posted on Dec, 15 2017 @ 05:21 PM
a reply to: enlightenedservant
This is not a political conversation and being accepting of socialism has nothing to do with social skills, so lets leave that out of it as to not
ruin this very nice discussion.
I also agree with much of that, but not entirely.
Social skills includes face to face with people from all age groups and backgrounds and the ability to interact in public. On the Internet it includes
the ability to be civil in discussions, tolerant of others views and have at least minimal decorum.
Face to face I'd disagree that things are headed in a positive direction. I've interviewed many young people over the last few years who were
completely lacking in even basic social graces and had problems talking to a prospective employer in conversational English. Often rudely leaving
their phones on and interacting with it during an interview, not understanding they had just guaranteed their resume was headed for the trash can.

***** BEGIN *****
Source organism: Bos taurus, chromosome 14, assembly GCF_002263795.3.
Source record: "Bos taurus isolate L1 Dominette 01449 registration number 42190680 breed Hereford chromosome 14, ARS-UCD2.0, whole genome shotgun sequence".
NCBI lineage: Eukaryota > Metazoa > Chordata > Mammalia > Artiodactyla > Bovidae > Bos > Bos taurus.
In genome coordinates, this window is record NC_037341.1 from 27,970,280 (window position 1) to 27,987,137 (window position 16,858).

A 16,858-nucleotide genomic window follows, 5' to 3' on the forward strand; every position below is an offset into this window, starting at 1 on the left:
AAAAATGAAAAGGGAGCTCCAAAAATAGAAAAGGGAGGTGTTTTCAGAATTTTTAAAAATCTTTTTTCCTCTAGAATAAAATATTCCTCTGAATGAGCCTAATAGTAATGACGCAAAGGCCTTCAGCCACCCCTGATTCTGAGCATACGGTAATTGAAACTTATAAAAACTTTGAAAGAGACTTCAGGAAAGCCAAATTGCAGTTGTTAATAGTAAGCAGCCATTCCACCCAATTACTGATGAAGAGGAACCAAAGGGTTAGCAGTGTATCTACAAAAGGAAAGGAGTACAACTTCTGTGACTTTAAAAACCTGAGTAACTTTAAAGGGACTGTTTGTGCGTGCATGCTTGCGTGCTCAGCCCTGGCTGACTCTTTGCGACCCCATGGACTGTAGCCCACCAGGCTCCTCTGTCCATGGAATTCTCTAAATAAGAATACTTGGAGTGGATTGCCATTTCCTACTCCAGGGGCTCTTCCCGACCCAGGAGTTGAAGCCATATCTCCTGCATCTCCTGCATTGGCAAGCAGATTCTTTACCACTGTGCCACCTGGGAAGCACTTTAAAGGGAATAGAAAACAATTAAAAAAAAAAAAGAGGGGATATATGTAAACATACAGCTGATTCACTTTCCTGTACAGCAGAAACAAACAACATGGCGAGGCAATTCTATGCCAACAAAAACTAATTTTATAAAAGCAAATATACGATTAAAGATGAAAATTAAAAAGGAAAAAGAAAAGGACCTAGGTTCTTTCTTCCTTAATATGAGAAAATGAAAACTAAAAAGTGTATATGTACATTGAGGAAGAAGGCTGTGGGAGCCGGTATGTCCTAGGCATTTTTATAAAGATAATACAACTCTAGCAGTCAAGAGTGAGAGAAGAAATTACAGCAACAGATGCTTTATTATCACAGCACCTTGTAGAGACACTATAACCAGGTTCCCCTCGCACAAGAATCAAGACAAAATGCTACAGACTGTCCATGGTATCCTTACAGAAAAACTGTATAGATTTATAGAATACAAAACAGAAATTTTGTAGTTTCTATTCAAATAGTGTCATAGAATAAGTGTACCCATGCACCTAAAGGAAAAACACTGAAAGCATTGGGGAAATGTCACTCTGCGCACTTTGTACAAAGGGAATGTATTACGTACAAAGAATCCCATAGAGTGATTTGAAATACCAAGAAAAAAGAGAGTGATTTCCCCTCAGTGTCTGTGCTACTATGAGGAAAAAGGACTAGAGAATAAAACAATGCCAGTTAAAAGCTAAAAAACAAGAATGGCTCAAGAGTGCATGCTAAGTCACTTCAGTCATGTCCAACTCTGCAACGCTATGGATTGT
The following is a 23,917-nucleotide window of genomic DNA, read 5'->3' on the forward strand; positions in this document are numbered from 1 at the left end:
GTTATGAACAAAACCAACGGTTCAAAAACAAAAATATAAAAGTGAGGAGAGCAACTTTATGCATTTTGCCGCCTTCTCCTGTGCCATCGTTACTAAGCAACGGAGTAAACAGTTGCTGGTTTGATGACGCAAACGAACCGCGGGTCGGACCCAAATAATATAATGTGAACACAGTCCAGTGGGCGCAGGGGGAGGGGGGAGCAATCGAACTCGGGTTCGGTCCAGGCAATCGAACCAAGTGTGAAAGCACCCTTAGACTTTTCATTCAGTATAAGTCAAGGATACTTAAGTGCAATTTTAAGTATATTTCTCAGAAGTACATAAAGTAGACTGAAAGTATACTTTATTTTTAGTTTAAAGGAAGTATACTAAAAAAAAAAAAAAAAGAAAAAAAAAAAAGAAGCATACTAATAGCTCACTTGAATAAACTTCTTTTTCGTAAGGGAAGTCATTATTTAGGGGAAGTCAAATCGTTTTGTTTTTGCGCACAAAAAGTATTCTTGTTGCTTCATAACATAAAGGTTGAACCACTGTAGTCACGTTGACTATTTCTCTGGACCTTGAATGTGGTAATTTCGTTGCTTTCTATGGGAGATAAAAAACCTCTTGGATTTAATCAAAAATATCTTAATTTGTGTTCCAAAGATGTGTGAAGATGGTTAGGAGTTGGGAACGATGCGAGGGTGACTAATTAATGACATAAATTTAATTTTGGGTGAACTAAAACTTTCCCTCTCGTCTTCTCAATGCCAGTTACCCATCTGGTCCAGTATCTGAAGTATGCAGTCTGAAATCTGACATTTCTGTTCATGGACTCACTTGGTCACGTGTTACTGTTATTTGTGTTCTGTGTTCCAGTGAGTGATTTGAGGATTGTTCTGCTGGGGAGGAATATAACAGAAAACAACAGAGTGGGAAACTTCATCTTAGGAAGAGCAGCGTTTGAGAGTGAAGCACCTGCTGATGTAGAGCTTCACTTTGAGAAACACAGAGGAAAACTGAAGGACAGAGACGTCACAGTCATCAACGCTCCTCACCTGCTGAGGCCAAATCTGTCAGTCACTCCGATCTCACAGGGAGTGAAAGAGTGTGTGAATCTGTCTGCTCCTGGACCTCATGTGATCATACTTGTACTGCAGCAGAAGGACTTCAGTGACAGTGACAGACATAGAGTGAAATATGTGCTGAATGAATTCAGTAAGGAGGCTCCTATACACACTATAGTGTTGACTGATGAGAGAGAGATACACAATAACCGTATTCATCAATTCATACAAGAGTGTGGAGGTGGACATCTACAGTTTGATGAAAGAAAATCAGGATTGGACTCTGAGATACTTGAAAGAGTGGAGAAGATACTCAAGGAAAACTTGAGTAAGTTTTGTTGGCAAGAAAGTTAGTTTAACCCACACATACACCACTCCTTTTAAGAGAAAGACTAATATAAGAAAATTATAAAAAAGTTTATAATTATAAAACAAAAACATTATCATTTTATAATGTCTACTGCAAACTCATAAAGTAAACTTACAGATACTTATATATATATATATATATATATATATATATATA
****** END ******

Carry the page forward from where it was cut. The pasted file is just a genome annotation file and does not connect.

They bring friends with them or show up in groups completely unprepared to even fill out documents. I wish I could say it's rare, but it is not.
Sometimes its so cliche as to be almost comical.
I get calls from young people seeking work who immediately start interviewing me and demanding information in an angry tone, again guaranteeing they
will not be working for anyone if that is how they approach it. They seem oblivious to how rude they are and like I said it is not a small percentage
of them. They sound like kids in their terrible teens back-talking their parents or a teacher, rather than young adults with a few years of college
that actually want a job.
Not all of course or even a majority, but enough of them to see it is a problem. Clearly basic civility has not been a part of their schooling or
teachings from their parents when they were younger and it's not hard to see why they need work.
"Simply not seeing eye to eye"? I'm not sure I see what that has to do with basic social skills offline? Rude is rude, dismissive is dismissive,
civility is civility and generational differences are meaningless when it comes to a persons demeanor in public.
I'm not trying to sound like the old curmudgeon, but there really is a decline in social skills with the young adults.